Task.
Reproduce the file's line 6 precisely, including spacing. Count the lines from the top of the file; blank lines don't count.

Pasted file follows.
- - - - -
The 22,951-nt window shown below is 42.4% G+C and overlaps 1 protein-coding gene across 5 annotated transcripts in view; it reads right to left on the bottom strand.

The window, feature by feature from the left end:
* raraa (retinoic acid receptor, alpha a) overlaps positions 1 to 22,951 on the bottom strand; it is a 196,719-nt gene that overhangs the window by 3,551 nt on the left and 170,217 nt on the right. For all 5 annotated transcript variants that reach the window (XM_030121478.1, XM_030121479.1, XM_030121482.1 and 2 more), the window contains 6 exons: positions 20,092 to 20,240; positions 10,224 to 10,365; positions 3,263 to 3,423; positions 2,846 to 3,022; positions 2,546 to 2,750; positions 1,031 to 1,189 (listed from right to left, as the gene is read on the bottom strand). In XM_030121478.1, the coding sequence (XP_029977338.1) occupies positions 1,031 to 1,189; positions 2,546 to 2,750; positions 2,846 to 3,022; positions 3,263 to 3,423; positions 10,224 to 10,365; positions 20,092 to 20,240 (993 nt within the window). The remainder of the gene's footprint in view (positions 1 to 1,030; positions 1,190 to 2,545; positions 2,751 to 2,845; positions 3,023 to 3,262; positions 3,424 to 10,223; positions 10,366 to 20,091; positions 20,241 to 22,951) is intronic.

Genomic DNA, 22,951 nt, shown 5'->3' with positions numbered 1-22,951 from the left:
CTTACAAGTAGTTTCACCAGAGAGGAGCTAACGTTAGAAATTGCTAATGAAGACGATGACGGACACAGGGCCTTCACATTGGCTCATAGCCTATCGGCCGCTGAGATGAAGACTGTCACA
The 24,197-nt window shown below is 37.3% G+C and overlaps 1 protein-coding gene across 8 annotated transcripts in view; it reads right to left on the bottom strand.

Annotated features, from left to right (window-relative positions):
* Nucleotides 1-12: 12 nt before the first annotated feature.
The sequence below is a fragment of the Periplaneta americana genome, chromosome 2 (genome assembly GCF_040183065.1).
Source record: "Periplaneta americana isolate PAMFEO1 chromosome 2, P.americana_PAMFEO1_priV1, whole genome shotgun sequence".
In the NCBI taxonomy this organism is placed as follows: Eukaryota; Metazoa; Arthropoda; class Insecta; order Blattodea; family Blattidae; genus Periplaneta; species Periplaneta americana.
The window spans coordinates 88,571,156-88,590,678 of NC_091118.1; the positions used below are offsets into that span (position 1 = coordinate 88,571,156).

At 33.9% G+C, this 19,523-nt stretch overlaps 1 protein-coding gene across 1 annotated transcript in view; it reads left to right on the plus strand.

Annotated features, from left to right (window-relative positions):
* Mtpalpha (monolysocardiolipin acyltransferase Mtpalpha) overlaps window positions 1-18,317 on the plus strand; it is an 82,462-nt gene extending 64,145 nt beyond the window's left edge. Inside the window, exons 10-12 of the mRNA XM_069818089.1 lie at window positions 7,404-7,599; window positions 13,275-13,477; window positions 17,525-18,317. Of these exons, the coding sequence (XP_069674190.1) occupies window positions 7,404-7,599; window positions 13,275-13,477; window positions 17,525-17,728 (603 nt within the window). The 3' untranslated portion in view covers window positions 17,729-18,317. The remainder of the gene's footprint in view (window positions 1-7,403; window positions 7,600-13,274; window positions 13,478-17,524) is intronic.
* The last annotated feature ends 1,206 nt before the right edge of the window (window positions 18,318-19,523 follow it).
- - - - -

The 24,197-nt window shown below is 37.3% G+C and overlaps 1 protein-coding gene across 8 annotated transcripts in view; it reads right to left on the bottom strand.